It’s no surprise to hear that Amazon dominates the e-commerce market, but their true grasp on the industry is staggering. According to data firm Slice Intelligence, Amazon accounted for 43 per cent of total US online sales in 2016, with this figure on course to reach 50 per cent in 2021. Squeezed retailers are increasingly looking at innovative ways to improve the customer experience and compete in this intensely crowded online environment.
Many e-tailers have begun to turn their attention to website designs that focus on ease of use and simplicity, eschewing long-held beliefs of what an e-commerce website should look like.
“For some time, the accepted wisdom among e-commerce retailers was that a grand online offering, encompassing all manner of features and product versions, was the only route to success. Yet these websites invariably fall short of these lofty expectations due to the immense pressures involved in maintaining a fast, responsive experience that matches the pace of customer demand, particularly where the mobile experience is concerned,” says Perry Krug, principal architect at database provider Couchbase.
Digital performance company Dynatrace found that UK retail sites, which do not eliminate unwanted, data-heavy features, risk turning customers away. A Dynatrace report revealed that retail websites in the UK took 25 per cent longer to load in 2016 than they did in 2015, up from an average response time of 2.9 seconds to 3.7 seconds. While a 0.8-second increase may not seem all that dramatic, it does become a major issue when a 0.5-second rise in load time leads to an 11 per cent reduction in site conversion rates.
David Bloy, director of web design agency Bluebox, says his clients are clearer than ever that the website they are commissioning is there to do a job rather than be an artistic expression. “Of course, design is still incredibly important, but what we are seeing is web design aligning itself more with a discipline like product design, where the design aspect is integrated with function rather than being merely decoration,” he says.
Much research has been done to uncover the psychology of the online shopper and to find out exactly what they want to see on e-commerce sites. By using techniques at the testing stage, such as eye tracking, where a sensor measures exactly where on the screen a user is looking, retailers can discover what works. The results of these tests clearly show what viewers are drawn to and make removing unnecessary content easier, allowing negative space to frame the most important information.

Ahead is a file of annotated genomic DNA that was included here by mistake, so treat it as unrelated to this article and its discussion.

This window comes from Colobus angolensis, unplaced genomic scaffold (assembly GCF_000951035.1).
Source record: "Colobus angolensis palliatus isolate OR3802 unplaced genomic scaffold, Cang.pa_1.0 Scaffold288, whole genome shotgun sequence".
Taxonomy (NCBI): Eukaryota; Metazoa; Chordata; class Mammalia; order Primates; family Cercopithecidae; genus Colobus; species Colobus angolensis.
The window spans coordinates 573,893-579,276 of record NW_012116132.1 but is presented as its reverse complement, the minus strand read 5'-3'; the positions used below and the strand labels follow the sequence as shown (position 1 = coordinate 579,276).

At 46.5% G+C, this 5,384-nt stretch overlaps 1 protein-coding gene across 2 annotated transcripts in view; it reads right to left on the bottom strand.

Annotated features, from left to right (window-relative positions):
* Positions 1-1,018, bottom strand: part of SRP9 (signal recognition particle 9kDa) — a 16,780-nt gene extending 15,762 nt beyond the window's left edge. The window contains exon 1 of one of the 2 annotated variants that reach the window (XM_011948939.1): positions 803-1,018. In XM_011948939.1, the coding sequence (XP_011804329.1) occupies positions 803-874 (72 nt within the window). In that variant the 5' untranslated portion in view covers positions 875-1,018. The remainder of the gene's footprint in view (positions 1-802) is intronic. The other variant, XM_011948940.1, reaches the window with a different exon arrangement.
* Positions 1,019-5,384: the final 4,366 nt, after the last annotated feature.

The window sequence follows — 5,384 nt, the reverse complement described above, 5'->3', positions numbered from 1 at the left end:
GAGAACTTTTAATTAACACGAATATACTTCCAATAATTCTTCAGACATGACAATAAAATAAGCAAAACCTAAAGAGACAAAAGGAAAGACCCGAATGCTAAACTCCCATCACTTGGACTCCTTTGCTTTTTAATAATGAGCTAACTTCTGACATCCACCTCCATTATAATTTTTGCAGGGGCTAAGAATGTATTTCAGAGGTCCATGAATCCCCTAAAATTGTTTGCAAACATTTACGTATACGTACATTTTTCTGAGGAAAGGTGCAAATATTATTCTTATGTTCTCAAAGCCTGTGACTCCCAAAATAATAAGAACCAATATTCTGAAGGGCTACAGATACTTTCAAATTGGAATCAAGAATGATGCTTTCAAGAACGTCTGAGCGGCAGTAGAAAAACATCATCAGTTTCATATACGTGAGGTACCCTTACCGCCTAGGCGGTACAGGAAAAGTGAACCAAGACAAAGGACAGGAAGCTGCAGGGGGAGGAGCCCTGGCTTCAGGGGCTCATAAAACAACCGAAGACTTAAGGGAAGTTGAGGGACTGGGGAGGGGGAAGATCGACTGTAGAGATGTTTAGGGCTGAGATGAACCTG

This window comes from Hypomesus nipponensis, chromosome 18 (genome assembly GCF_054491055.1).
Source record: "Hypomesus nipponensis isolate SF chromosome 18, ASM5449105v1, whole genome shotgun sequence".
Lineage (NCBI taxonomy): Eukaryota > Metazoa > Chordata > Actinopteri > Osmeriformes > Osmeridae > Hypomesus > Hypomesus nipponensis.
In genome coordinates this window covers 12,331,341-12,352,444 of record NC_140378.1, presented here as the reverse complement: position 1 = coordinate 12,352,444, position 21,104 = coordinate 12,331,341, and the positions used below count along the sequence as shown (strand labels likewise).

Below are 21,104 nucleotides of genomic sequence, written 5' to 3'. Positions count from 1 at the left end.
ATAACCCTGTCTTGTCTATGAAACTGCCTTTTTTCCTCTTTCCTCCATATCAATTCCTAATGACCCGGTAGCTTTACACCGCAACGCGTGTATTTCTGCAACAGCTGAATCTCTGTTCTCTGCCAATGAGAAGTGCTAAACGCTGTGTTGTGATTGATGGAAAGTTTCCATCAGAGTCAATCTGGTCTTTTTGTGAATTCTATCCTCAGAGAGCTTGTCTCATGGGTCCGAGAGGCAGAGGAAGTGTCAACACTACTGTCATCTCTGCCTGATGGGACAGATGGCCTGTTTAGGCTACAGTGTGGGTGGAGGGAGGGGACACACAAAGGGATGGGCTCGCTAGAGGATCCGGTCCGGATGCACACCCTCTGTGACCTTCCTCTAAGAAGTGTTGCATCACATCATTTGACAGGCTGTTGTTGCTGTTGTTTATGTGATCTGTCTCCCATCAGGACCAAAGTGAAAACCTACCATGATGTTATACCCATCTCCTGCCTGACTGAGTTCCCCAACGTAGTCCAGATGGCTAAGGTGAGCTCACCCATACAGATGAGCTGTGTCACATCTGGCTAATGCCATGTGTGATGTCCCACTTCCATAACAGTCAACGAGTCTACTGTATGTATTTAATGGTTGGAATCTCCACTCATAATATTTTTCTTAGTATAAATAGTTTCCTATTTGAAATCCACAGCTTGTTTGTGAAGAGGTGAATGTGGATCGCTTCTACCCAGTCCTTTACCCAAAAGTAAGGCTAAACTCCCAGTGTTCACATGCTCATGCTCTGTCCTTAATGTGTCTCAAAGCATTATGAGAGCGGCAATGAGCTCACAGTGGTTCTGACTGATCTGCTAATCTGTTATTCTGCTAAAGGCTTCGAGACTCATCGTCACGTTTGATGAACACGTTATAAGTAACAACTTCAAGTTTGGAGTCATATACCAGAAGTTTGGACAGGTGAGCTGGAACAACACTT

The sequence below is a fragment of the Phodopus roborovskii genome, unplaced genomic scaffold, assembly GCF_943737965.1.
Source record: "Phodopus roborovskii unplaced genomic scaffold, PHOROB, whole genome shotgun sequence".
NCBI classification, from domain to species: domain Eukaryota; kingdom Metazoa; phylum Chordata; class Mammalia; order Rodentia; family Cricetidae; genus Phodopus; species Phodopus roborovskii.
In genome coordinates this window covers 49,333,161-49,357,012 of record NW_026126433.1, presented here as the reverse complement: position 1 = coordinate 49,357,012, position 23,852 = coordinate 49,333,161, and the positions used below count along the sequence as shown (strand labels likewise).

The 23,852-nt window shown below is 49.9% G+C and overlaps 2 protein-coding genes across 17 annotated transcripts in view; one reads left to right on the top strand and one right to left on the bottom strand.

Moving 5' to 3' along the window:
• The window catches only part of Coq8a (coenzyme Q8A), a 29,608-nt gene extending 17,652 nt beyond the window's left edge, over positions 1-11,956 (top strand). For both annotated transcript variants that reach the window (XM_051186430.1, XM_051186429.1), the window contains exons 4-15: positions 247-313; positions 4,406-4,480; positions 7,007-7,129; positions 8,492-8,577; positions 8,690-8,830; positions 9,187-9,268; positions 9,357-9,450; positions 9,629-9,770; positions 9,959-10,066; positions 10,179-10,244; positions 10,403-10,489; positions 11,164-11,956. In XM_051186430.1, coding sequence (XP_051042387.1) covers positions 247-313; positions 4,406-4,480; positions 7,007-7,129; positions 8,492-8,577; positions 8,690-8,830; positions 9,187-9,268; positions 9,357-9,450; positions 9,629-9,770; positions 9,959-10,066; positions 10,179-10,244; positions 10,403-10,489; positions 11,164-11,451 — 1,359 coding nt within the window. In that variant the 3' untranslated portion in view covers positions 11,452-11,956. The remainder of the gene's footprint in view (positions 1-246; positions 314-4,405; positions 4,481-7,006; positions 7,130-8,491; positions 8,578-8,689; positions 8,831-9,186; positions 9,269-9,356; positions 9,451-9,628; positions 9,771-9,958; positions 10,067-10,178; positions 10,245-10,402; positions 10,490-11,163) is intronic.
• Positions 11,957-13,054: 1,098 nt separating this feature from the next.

Bricks-and-mortar retailers aren’t able to just duplicate their in-store experience to the digital environment. “When somebody walks into a physical shop they are in the mood to buy, closing the deal is easy. Online retail is different in that you have to build the desire to purchase over a much longer and much more complicated journey. People rarely impulse buy online, they will do their research first,” says Andrew Larking, creative director of digital agency Deeson.
However, the same approach to behavioural psychology can often be translated successfully to a retailer’s e-commerce platform. Placing high-margin items to the left of the main entrance, when most people walk into a shop and look left, is an effective way high street stores use psychology to nudge shoppers into purchasing. Featuring just a few leading products on an e-commerce home page and removing clutter can lead the customer into the desired conversion path, creating the same nudge effect physical shops produce.
When we create designs that clearly signpost what we want users to do next, they are much more likely to do it
Personalisation technologies help to scale down choice and present only the most relevant content to customers, leaving e-commerce websites free from trivial content that damages the customer experience. But it’s vital for retailers not to rely overly on hyperspecific customisation, as tracking systems and psychometric profiling can only go so far.
“When they fail, they really fail,” says Mr Larking. “People don’t like to feel pigeon-holed and online retailers that give incredibly targeted ads and product suggestions often feel creepy, and more often than not get it wrong. This can have a negative impact and erode the value of the brand.”
Simplicity in e-commerce design is in part driven by the increasing amount of research which clearly indicates that visually complex websites are viewed as less attractive than simpler ones, but the growth of mobile shoppers is also pushing retailers to consider pared-down e-commerce sites.
“It is stating the obvious, but mobile devices simply don’t have the screen space of desktops. For us as web designers, that means every element of a design needs to earn its place. That alone drives you down the route of simplicity over complexity,” says Mr Bloy at Bluebox.
There are legitimate concerns over simple e-commerce designs, which some retailers fear may strip away the personality of the website or make it more difficult to differentiate themselves from competitors. However, as long as these e-commerce designs are still able to express the core values and product offerings of a brand, then less is certainly more in this case.
“We have seen it ourselves that simpler designs work better. When someone on a web page is offered a whole host of options – ‘click here’, ‘download this’, ‘sign up now’ – the result can be choice paralysis. On the other hand, when we create designs that clearly signpost what we want users to do next, they are much more likely to do it,” Mr Bloy concludes.